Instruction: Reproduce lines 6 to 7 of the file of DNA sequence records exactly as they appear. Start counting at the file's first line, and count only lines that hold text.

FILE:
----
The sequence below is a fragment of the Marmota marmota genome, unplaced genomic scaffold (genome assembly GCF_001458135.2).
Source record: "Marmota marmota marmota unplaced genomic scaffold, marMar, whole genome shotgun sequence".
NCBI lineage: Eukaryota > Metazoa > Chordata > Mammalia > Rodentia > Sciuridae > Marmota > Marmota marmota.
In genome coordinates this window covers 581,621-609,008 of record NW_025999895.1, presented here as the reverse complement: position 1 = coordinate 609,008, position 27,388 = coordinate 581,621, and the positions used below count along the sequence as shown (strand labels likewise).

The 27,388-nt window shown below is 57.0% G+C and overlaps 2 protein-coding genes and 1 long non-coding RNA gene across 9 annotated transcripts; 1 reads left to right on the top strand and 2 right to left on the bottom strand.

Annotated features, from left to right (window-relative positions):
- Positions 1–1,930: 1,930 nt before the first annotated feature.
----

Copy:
Annotated features, from left to right (window-relative positions):
- Positions 1–1,930: 1,930 nt before the first annotated feature.